17

What were the original two results for 'died in a blogging accident'?

This question about an XKCD comic currently has three votes to close, and Hamlet♦ has left a comment saying he'd be happy to be the fifth:

I think this question is off-topic and am perfectly happy to cast the fifth close vote. The image is a picture of a graph. The fact that the graph occurs in a xkdc [sic] cartoon is irrelevant. The question asks for the source of one of the data points of said graph. I fail to see any argument as to how such a question would be on-topic on a site about literature. It's not a literary analysis question, it's not a question that you can ask about a story, etc. I've been a proponent of a broad scope, but we have to draw the line somewhere.

I was also one of the close-voters, but I'm having trouble articulating exactly why I felt this question is off-topic. I'm getting a definite feeling of scope creep - if questions about XKCD trivia are on-topic, then what isn't? - but that's not enough justification on its own for closing this particular question.

Thus, I bring the accused before you, dear meta.
Should this question be closed or left open? And most importantly, why?

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    It's a Skeptics question. It's asking for where a stat came from. It's not out there in the context to analyze a specific piece of literature or to understand it better, in the context of the entire piece. – Zizouz212 Jun 21 '17 at 16:30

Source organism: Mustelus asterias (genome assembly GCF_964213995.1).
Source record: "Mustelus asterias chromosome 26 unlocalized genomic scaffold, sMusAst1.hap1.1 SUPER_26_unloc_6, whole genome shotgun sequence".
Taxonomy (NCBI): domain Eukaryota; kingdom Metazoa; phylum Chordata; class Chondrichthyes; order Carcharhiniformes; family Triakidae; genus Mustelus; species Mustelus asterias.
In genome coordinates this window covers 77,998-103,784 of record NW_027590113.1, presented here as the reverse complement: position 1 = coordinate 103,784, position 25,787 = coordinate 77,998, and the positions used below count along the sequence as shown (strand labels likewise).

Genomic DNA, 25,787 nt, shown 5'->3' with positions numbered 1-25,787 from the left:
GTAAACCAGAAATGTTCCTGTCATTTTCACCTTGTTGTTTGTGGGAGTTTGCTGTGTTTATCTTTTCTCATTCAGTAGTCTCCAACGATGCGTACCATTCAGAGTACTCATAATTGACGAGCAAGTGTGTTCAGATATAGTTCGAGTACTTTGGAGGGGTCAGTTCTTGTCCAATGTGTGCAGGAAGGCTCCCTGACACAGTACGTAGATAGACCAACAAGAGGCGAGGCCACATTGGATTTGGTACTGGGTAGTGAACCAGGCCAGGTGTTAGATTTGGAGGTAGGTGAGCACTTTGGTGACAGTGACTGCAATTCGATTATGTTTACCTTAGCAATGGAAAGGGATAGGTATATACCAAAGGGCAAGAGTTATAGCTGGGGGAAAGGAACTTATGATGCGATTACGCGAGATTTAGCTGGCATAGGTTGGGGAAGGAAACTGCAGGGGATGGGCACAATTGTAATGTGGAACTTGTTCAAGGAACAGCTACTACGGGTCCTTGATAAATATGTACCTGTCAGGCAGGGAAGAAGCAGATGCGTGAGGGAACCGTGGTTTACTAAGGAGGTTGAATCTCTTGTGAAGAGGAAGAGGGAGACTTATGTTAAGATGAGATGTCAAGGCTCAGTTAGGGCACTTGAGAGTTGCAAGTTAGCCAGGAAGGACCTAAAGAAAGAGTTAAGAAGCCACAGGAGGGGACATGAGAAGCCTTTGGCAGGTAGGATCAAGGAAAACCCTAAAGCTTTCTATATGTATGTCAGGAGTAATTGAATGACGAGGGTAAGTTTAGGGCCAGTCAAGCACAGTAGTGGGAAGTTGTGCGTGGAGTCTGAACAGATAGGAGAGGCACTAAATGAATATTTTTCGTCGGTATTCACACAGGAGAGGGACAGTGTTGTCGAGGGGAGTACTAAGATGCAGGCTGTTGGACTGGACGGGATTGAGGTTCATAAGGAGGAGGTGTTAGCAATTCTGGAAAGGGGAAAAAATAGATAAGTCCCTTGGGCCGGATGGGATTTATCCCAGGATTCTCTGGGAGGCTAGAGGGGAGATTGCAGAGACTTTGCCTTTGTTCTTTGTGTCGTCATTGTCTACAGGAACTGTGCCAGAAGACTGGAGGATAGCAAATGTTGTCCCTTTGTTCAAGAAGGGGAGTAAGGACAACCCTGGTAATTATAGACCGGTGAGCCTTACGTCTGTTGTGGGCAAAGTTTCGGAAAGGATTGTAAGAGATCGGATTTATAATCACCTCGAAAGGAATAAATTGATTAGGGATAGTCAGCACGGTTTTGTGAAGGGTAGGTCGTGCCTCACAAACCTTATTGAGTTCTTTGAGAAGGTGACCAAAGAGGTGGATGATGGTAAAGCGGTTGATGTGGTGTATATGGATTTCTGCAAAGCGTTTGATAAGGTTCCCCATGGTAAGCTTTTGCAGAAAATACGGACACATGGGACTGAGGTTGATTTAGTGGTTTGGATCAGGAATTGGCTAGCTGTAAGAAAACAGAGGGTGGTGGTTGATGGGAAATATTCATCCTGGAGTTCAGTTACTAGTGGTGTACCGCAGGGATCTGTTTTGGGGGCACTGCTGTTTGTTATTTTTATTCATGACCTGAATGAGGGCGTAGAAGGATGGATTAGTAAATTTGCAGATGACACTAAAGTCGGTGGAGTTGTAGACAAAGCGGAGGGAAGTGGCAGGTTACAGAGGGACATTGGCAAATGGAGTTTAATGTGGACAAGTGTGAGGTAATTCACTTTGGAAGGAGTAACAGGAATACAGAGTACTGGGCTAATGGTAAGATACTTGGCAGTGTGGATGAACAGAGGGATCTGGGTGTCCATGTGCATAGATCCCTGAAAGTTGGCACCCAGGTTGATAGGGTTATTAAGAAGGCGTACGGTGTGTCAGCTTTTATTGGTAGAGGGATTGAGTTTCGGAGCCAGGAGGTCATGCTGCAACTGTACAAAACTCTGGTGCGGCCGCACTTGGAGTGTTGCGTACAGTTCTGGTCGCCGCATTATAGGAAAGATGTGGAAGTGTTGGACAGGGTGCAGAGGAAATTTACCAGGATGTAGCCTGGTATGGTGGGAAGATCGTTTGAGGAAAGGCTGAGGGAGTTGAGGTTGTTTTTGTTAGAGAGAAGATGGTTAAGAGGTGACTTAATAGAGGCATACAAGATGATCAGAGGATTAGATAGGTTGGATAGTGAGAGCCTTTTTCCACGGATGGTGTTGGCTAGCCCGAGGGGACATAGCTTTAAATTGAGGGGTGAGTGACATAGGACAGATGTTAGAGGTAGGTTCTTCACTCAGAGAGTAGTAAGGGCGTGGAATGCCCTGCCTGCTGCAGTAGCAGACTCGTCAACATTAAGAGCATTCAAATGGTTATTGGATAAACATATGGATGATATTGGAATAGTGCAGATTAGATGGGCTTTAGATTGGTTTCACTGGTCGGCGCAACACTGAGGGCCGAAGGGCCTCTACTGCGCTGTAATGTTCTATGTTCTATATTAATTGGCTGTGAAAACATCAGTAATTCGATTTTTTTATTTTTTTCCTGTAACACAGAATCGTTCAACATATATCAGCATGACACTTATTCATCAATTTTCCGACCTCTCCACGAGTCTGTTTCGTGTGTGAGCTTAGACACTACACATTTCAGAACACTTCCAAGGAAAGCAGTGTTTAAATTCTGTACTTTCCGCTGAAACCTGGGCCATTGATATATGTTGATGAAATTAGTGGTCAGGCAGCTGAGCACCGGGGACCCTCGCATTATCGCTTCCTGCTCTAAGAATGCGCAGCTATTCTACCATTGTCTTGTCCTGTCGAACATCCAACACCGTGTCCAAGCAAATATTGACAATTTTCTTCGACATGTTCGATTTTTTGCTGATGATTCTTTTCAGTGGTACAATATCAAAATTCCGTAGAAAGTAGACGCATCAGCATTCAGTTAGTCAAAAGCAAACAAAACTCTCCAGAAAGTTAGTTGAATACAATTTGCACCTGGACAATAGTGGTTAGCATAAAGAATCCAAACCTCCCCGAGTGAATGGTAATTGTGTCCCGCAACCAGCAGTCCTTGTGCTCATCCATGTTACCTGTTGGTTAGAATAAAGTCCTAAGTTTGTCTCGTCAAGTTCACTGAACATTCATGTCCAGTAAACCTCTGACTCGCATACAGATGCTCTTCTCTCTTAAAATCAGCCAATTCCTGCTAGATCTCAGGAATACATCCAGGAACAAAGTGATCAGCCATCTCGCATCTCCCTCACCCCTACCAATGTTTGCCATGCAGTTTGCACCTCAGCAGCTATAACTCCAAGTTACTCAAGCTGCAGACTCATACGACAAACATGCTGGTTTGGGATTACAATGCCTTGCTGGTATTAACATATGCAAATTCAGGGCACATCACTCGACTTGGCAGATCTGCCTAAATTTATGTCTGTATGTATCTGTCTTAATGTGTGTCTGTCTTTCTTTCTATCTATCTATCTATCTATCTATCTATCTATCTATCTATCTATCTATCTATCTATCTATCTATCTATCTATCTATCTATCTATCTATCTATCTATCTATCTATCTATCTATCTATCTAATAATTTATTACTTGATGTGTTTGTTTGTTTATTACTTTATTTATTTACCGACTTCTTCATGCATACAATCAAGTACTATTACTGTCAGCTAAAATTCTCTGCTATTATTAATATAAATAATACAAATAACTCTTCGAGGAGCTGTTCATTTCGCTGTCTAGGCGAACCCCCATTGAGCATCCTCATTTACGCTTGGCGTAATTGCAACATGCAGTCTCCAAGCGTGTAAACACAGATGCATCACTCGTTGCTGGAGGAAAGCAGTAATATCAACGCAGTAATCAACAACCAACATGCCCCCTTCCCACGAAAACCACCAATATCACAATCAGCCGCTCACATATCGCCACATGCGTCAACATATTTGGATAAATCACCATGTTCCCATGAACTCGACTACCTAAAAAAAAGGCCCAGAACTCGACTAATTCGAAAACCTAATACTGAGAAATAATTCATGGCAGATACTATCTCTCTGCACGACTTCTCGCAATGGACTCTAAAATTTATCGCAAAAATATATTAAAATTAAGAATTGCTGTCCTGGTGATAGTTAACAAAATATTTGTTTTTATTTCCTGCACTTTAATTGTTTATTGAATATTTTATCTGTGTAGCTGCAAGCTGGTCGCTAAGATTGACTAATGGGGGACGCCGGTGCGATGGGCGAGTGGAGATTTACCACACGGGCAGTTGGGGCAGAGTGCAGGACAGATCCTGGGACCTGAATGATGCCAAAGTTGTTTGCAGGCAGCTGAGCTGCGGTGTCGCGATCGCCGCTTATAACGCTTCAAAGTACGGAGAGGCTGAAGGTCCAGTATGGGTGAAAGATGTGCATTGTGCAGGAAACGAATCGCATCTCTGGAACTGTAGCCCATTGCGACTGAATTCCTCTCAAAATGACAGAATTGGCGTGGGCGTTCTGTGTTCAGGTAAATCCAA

• @Zizouz212 But not all questions on this site have to be about analysing a specific piece of literature or understanding it better in the context of the entire piece. We've had questions about song lyrics, literary awards, pseudonyms, speeches, ... – Rand al'Thor Jun 21 '17 at 16:39
  • @Zizouz212 That's a bad heuristic, and I'm not sure it's a correct one. E.g. here's a question that was asked by me out of curiosity and won't in any way change my view on the series. On the other hand, XKCD is usually referencing popular culture, and it's quite relevant to understand the comic as a whole. – Gallifreyan Jun 21 '17 at 16:40
  • @Gallifreyan Your question states "What is the reason the writer was changed mid-series?" Asking "Where did this number come from in this comic" doesn't seem related to that in any way. – Zizouz212 Jun 21 '17 at 16:41